Learn More About Becoming a Learning Ally Member
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North Carolina Struggling Readers Are ‘Reading to Learn’ With Access to Audiobooks
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February 8, 2018 by Jhara Navalo

Learning Ally, a leading K-12 ed-tech reading solution, provides students with dyslexia and print disabilities in NC public and charter schools with access to more than 80,000 quality ‘human-read’ audiobooks to strengthen their reading comprehension skills to ‘read to learn.’ 


February 6, 2018 - Princeton, NJ – Middle and high school students in the Mitchell County Public School District, NC are keeping better academic pace with their peers thanks to a partnership with Learning Ally, a leading K-12 ed-tech reading solution. The nonprofit enjoys a rich history of serving struggling readers by providing high quality, human-read audiobooks as well as a suite of teacher and student resources that easily integrate into the school’s instructional environment.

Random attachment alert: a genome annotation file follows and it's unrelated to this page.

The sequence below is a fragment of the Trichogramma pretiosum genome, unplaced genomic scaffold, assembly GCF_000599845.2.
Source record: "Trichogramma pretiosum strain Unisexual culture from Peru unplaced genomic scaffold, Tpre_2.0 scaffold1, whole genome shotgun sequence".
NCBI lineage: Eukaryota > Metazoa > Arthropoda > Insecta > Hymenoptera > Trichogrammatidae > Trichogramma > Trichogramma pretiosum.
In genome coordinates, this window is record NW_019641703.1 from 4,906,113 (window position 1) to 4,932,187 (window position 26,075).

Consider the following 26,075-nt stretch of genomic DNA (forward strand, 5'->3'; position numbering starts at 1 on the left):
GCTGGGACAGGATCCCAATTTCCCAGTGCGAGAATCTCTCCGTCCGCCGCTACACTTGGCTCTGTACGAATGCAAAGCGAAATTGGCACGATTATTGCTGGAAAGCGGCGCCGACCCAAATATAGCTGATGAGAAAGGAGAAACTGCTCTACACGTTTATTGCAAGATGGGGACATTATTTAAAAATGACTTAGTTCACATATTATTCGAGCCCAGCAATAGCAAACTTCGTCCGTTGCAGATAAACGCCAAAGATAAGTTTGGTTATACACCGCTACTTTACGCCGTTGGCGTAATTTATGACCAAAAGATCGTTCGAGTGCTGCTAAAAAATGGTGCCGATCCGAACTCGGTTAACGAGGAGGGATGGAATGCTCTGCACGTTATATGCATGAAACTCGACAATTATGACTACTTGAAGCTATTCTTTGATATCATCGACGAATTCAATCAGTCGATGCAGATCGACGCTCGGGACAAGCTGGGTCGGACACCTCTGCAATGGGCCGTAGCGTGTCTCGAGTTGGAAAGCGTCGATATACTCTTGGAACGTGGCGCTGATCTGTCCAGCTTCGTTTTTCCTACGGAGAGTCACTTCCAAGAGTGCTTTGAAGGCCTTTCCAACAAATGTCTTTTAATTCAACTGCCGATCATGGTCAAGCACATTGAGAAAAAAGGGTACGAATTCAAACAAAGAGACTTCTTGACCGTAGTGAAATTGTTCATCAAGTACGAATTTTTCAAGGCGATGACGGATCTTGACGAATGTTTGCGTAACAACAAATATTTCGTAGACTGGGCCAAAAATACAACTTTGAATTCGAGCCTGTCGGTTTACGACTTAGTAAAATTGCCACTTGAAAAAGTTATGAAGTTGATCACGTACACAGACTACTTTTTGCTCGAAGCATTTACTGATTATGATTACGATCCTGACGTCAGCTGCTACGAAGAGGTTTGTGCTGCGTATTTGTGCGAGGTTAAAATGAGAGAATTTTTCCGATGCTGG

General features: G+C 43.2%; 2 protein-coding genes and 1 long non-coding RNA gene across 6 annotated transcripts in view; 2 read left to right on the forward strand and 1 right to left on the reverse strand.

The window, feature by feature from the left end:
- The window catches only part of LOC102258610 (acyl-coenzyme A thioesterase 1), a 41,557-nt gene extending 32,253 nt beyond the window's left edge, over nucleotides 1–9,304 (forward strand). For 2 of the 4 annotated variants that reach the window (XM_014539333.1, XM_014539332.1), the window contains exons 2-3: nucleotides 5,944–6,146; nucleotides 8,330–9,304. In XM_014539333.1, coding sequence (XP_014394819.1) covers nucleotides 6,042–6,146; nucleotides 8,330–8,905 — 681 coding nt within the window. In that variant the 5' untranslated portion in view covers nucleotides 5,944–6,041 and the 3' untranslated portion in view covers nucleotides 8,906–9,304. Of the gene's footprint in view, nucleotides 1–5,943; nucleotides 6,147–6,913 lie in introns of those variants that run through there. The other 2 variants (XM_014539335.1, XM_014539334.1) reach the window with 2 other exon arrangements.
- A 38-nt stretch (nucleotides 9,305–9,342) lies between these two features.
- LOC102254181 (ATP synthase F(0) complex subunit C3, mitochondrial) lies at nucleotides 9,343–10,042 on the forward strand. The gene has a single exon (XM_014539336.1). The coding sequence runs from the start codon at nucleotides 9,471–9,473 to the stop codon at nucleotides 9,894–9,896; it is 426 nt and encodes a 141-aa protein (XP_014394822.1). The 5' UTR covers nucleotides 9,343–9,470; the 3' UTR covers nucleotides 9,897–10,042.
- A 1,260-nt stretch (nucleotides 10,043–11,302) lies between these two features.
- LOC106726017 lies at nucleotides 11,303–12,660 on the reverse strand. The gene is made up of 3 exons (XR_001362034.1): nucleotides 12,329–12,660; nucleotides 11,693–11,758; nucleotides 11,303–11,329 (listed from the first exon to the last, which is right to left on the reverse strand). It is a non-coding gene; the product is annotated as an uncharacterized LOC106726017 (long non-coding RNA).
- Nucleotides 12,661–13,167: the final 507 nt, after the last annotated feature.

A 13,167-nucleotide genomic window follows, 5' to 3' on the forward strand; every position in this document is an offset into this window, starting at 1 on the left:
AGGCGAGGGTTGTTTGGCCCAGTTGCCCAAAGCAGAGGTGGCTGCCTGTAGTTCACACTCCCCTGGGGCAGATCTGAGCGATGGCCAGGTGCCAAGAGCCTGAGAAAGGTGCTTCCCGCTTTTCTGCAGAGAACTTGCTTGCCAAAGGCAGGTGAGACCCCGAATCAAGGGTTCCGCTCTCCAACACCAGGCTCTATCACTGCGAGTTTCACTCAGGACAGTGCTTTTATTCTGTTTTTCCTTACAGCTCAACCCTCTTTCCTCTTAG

Kristie Autrey, Curriculum Director for Mitchell County School District credits her state for its leadership in providing accessible books for students who need them. Autrey has a Masters in Reading and is an expert in the Orton-Gillingham instructional method for teaching students with dyslexia. 

Mitchell County middle and high school students have some of the highest usage of Learning Ally in the state. Students can easily download audiobooks to their devices for English, history, biology and other academic subjects. 

NC Students in Class using audiobooks“Too many students fall behind and some drop out because they can’t keep pace with grade-level assignments,” says Autrey. “These kids are smart and have the desire and intellectual aptitude to be high achievers. By the time they reach upper elementary, they feel defeated. Learning Ally has helped us to reverse this course.”